A.  To be a member you must be appointed to a fire chaplain by a fire agency chief and be endorsed by your religious affiliation.  Then you complete an application, send a copy of your appointment letter and endorsement letter with the proper annual dues.  See the Bear Facts of Membership on this website for complete information and a downloadable application.  Samples of an Appointment letter and endorsement letter on the Resources page of this site.   The benefits of being a member of FFC and LFCN are manifold.  Being a member of LFCN gives you an opportunity to keep in contact with those serving along side you in your own state.  LFCN holds meetings, sponsors training events, etc.  Being an FFC member is a brotherhood of chaplains from around the world.  The Annual Conference of the Federation is one of the most valuable benefits of being a part of these organizations – it is a time to strengthen your network, talk shop with experienced chaplains, get world-class training, visit old friends and make new friends for life.   The value of being a member of both FFC and LCFN cannot be overrated.  It is well worth the investment of $145.00 for initial year and $120.00 a year thereafter to be in this fellowship.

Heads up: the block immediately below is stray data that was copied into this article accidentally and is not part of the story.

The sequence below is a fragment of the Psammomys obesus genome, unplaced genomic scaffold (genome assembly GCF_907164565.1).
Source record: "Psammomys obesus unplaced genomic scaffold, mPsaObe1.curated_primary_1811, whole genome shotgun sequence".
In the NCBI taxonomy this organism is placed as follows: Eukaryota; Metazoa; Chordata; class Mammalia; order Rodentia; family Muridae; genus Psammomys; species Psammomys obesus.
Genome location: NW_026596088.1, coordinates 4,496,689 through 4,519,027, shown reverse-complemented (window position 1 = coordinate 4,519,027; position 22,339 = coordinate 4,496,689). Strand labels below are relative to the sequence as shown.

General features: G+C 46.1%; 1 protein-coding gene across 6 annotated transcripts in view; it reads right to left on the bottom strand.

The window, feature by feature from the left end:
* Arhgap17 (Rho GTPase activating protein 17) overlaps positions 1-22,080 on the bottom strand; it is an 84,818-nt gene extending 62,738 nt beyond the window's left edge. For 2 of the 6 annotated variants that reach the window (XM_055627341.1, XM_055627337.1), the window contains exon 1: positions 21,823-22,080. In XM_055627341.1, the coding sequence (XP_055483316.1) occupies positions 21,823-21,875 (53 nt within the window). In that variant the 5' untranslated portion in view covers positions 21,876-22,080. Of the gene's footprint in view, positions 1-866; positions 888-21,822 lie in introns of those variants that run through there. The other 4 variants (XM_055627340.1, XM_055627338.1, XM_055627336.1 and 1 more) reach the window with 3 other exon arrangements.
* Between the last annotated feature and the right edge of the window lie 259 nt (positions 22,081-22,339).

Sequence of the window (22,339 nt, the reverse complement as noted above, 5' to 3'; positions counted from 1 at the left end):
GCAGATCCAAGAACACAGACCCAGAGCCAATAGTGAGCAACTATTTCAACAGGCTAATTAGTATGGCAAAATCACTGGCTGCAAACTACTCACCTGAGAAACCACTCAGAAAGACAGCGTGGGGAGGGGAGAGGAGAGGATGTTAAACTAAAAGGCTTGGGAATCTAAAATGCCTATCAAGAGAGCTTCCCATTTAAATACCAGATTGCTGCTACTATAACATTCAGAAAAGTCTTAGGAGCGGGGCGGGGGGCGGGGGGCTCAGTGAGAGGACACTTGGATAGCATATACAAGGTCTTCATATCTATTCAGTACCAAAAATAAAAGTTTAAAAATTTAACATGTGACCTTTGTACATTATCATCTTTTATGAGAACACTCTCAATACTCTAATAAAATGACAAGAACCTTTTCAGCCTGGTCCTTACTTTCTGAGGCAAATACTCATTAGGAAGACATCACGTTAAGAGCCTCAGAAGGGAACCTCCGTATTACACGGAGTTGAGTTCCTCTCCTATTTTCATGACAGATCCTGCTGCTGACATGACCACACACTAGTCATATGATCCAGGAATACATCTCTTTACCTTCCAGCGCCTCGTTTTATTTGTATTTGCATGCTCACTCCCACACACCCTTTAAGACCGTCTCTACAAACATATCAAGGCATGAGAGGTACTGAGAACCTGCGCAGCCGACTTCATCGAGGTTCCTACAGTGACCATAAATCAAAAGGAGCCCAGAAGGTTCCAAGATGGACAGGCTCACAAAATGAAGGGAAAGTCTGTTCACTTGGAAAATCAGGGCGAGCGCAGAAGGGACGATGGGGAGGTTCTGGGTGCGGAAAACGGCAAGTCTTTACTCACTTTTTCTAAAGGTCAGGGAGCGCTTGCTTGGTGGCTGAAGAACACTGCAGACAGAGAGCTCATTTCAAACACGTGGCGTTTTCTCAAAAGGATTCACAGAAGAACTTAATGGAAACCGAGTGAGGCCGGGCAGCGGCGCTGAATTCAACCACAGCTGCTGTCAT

Page updated 032517

Leave a Reply

Serving the Louisiana Fire Service